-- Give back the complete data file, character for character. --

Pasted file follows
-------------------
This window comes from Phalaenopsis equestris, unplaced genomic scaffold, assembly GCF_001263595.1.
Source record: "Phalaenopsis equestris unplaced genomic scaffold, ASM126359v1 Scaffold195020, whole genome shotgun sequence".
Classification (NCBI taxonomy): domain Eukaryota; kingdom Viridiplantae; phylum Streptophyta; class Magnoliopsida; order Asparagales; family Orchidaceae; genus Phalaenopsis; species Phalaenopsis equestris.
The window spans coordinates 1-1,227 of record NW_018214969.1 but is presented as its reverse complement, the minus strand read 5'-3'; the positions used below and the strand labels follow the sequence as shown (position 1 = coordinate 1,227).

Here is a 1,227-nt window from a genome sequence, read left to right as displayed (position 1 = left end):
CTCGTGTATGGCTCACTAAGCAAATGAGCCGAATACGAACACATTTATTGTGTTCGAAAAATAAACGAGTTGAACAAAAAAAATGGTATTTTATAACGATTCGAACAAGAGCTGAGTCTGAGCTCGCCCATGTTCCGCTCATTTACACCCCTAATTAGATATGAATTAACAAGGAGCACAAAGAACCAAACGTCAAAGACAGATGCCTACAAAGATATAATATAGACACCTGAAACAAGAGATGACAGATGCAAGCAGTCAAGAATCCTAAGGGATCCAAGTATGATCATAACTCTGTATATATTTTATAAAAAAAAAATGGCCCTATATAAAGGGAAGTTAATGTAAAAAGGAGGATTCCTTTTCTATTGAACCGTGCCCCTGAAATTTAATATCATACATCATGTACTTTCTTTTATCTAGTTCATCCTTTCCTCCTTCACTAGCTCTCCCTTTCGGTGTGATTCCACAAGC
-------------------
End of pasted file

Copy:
This window comes from Phalaenopsis equestris, unplaced genomic scaffold, assembly GCF_001263595.1.
Source record: "Phalaenopsis equestris unplaced genomic scaffold, ASM126359v1 Scaffold195020, whole genome shotgun sequence".
Classification (NCBI taxonomy): domain Eukaryota; kingdom Viridiplantae; phylum Streptophyta; class Magnoliopsida; order Asparagales; family Orchidaceae; genus Phalaenopsis; species Phalaenopsis equestris.
The window spans coordinates 1-1,227 of record NW_018214969.1 but is presented as its reverse complement, the minus strand read 5'-3'; the positions used below and the strand labels follow the sequence as shown (position 1 = coordinate 1,227).

Here is a 1,227-nt window from a genome sequence, read left to right as displayed (position 1 = left end):
CTCGTGTATGGCTCACTAAGCAAATGAGCCGAATACGAACACATTTATTGTGTTCGAAAAATAAACGAGTTGAACAAAAAAAATGGTATTTTATAACGATTCGAACAAGAGCTGAGTCTGAGCTCGCCCATGTTCCGCTCATTTACACCCCTAATTAGATATGAATTAACAAGGAGCACAAAGAACCAAACGTCAAAGACAGATGCCTACAAAGATATAATATAGACACCTGAAACAAGAGATGACAGATGCAAGCAGTCAAGAATCCTAAGGGATCCAAGTATGATCATAACTCTGTATATATTTTATAAAAAAAAAATGGCCCTATATAAAGGGAAGTTAATGTAAAAAGGAGGATTCCTTTTCTATTGAACCGTGCCCCTGAAATTTAATATCATACATCATGTACTTTCTTTTATCTAGTTCATCCTTTCCTCCTTCACTAGCTCTCCCTTTCGGTGTGATTCCACAAGC